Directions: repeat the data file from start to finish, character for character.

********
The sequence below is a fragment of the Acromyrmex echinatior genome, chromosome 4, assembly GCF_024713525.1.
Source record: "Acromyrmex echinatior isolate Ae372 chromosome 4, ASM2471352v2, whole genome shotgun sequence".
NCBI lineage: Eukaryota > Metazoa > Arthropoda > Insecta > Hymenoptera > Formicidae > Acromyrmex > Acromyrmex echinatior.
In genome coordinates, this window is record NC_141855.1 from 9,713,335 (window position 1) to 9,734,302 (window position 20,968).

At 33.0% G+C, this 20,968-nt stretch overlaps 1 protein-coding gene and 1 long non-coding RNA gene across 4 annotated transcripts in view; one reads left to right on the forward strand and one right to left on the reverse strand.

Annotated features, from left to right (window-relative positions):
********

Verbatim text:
The sequence below is a fragment of the Acromyrmex echinatior genome, chromosome 4, assembly GCF_024713525.1.
Source record: "Acromyrmex echinatior isolate Ae372 chromosome 4, ASM2471352v2, whole genome shotgun sequence".
NCBI lineage: Eukaryota > Metazoa > Arthropoda > Insecta > Hymenoptera > Formicidae > Acromyrmex > Acromyrmex echinatior.
In genome coordinates, this window is record NC_141855.1 from 9,713,335 (window position 1) to 9,734,302 (window position 20,968).

At 33.0% G+C, this 20,968-nt stretch overlaps 1 protein-coding gene and 1 long non-coding RNA gene across 4 annotated transcripts in view; one reads left to right on the forward strand and one right to left on the reverse strand.

Annotated features, from left to right (window-relative positions):